What is the Price of Freedom?

The price of the freedom we have had as a country since 1994 is disappointment, even disappointment with ourselves: that we have not done as good a job as we expected compared to our former oppressor.

In some instances challenges and problems have arisen just when we thought we had arrived, problems which seem like they are not of our own doing such as HIV/AIDS as a social phenomenon, and its magnifying-glass on sex and sexuality; aspects which remain sacred, even as the world attempts to make them a free-for-all. HIV has forced us to re-examine our attitudes and conversations around sex, whether these have been correct all along.

It has made visible the shame of our sin: Our father’s slept around, not every one in my family is a ‘proper’ blood relative, that families are not neatly packaged as the wedding and funeral ceremonies make them up to be, but they are rather invented on the basis of what we want from them. That there are also contrived silences and demands for order that inhibit truthful behaviour, and acceptance of one who has made a mistake.

It drew attention on our motives of having sex. For the pleasure of men, often at the expense of women, as well as the oppressive norms over women that men have turned a blind eye on.

By extension, then, it also drew attention to our struggle for liberation. Were we really serious about ridding our world of injustice inflicted by the white man? Why then did we not look introspectively and question if the way we treat our women (our wives, mothers, and girl-children) in the home is not the same, if not worse, than the humiliation we endured from the white race?

From this angle, we are inclined to wonder: is this sudden publicity on rape necessarily a new thing, or is it just an indication of an increase in reporting? I am thinking here about the high school girl who was raped by his teacher on the school premises in Bergville, KwaZulu-Natal last year in September. The 17-year-old girl claimed that her grandfather informed her father of the incident. Her father then spoke to the teacher and they agreed that the teacher would pay him with 3 goats and 2 cows.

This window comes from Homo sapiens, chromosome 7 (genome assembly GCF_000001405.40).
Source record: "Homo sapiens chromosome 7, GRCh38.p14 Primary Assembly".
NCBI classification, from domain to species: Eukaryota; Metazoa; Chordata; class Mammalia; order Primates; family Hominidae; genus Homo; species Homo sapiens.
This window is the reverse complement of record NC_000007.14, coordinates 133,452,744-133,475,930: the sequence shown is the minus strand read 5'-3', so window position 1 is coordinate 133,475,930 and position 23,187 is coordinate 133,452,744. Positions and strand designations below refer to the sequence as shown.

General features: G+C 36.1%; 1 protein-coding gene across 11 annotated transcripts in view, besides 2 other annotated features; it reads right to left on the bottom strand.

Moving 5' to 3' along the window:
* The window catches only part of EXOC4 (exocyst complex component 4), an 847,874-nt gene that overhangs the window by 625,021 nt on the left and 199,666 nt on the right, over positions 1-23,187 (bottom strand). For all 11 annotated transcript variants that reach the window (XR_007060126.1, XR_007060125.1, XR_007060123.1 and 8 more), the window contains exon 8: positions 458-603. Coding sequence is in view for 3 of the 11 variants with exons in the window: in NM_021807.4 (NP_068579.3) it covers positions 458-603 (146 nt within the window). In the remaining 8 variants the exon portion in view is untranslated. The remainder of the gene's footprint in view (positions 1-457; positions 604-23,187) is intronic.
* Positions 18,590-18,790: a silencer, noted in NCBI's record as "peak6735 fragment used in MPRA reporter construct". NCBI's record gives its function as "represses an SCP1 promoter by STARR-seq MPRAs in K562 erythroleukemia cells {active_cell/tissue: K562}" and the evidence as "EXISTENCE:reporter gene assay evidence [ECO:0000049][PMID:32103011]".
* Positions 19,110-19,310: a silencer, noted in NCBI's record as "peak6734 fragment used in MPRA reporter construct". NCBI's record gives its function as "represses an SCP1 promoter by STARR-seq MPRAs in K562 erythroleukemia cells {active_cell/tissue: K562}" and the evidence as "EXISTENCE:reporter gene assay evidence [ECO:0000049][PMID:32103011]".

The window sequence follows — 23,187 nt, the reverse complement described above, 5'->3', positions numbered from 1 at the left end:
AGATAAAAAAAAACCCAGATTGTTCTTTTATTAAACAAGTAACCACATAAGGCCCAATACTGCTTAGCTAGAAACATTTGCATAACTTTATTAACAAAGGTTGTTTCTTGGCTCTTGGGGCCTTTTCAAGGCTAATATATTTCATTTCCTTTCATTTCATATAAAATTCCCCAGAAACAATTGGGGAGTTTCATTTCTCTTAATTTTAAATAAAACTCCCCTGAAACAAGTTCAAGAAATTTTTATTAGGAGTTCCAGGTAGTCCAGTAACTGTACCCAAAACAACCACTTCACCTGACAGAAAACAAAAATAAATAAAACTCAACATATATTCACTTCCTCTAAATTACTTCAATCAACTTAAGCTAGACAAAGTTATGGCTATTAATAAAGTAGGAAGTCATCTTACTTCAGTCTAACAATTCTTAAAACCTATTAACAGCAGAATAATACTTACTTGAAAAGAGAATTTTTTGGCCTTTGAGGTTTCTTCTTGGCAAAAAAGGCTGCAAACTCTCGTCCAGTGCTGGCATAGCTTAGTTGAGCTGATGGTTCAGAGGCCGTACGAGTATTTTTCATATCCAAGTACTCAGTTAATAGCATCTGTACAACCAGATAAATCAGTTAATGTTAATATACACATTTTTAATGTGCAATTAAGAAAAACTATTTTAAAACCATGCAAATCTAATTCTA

The temptation to be outraged in this instance is to be expected—one can even say warranted—given the violent nature of the crime. But besides the emotion it does not bring us to a point of resolution, resolution not in the legal sense of having justice prevail, but the resolution within ourselves, the kind that allows us to see how we as a people have allowed the situation to take place. There are ways in which our contemporary public culture suppresses the story even before it has been properly told.

Let us take a closer look at the story, as reported by the SABC News on primetime TV:

In the insert, we are shown the school girl, with her back towards the camera, and her school in the backdrop. In a strained monotone, the reporter begins by saying “Jabu says her ordeal started two weeks ago, when a teacher at the school dragged her to his cottage in the school premises.”

The tone has to be strained precisely because rape is an everyday occurrence in South Africa. Given the regularity of reporting, the reporter strains to give this one case special recognition. She is pleading for the viewer’s attention. But her plea is undermined by the fact that she refuses to tell the full story. Jabu’s character sounds like every other victim we hear about in the media, there is a falseness—dare I say boredom—in how she has been characterized.